I hope it's true that history repeats itself, because our global competitiveness depends on it.
As a member of the baby boomer generation, also referred to as the “me” generation, I believe we've squandered the inheritance left to us by what Tom Brokaw has rightly labeled the “Greatest Generation.”
These men and women realized that great nations are built on vital services like clean water, electricity, communications, and transportation. In the 1950s and '60s, spending on infrastructure increased dramatically. We invested heavily in roads and bridges and public utilities, which formed the foundation of our economic infrastructure.
We also built the interstate highway system, which changed the American way of life more than any other development in the 20th century. Interstates made us a mobile society, vastly improving the way we move goods and people, providing a network for national defense, and opening up markets and trade opportunities.
As the highway system grew, so did our economy. The stock market grew. The number of jobs increased. Personal incomes went up. We built an economy that dwarfed the rest of the world, yet we refuse to acknowledge the correlation between investment in infrastructure and economic prosperity.
By the 1980s, spending on infrastructure amounted to an all-time high of 5% of federal spending. However, over the last two decades infrastructure investment has steadily decreased. The infrastructure that had once set the United States apart from other countries is suffering because we've failed to reinvest in our inheritance. We've allowed it to crumble.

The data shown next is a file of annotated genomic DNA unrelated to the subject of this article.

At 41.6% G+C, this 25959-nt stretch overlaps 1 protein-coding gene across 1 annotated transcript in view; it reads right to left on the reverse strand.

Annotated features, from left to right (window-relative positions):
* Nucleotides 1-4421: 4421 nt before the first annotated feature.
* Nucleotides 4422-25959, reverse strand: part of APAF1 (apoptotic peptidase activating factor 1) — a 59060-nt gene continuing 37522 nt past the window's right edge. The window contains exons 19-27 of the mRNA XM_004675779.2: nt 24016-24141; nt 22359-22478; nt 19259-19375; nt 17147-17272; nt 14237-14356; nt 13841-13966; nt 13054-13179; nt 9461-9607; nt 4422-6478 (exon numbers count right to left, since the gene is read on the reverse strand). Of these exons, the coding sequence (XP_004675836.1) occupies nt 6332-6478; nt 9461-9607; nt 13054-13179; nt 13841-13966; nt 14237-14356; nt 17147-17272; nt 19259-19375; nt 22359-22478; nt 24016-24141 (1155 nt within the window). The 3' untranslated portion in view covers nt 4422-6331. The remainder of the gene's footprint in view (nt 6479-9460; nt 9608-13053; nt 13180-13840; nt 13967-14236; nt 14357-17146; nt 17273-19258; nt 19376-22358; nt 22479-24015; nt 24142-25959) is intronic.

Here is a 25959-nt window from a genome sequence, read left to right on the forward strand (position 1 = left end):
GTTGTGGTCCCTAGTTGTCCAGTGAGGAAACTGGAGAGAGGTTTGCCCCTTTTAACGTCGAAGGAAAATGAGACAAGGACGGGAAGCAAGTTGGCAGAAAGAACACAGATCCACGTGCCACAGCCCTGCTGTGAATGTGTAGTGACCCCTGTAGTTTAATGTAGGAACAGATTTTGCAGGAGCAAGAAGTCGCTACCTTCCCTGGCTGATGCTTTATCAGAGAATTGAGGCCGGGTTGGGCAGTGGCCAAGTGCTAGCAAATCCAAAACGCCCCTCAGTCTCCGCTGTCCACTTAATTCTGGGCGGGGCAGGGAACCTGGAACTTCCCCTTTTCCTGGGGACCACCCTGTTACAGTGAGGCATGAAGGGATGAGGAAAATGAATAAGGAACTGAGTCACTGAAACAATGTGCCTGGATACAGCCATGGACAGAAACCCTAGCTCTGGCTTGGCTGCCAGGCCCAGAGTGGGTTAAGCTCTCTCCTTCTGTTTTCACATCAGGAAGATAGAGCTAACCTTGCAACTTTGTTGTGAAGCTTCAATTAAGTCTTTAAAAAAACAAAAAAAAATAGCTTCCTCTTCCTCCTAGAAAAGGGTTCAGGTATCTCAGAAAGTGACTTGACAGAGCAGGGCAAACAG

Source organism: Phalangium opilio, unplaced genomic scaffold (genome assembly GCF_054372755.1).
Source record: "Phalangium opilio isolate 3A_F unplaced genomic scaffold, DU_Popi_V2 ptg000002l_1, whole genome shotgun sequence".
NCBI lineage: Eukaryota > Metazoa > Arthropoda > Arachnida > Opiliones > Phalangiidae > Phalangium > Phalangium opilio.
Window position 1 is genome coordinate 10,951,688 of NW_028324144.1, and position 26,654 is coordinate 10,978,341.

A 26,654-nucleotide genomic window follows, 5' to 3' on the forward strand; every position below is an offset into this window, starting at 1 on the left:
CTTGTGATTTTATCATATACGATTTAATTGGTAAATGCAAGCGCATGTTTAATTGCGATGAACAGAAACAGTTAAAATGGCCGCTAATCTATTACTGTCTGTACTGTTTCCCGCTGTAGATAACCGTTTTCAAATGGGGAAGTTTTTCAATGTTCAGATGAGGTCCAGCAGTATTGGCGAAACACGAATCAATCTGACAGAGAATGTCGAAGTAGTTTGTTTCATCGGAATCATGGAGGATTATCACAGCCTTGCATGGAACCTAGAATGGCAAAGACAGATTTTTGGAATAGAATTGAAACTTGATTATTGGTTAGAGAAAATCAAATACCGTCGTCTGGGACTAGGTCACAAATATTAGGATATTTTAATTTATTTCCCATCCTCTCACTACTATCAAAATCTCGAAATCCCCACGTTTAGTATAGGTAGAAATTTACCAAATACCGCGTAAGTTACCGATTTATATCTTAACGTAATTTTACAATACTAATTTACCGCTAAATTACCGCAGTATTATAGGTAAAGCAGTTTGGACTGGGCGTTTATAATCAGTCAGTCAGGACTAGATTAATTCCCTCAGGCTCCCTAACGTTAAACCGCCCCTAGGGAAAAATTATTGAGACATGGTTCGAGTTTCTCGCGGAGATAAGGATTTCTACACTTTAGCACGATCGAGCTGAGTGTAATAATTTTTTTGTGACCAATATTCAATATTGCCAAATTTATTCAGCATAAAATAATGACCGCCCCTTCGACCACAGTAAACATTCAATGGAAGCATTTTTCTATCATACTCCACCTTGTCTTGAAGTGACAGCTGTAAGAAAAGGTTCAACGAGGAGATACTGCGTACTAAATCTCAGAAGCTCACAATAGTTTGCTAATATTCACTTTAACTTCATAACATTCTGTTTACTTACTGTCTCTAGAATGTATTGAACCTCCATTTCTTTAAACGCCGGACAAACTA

Our neglect places not only baby boomers at peril, but future generations as well.
The United States is experiencing its greatest economic crisis since the Great Depression. The stock market is volatile and unemployment rates are going up. The United States ranks 10th in per-capita gross domestic product (GDP), behind countries like Luxembourg, Norway, and Ireland. We rank behind Germany and China in export dollars.
While the global economy is expected to grow by 3.9% this year, ours will grow only 1.6%, according to the International Monetary Fund. China's will grow 9.7%, India's will churn forward at 7.9%, and Russia's growth will be at 7%.
What these countries have in common is record investment in infrastructure. Morgan Stanley predicts emerging economies will spend $22 trillion on infrastructure over the next 10 years. China is expected to account for 43% of those expenditures, spending an estimated $9.3 trillion. The Chinese government is spending about 12% of its GDP on infrastructure.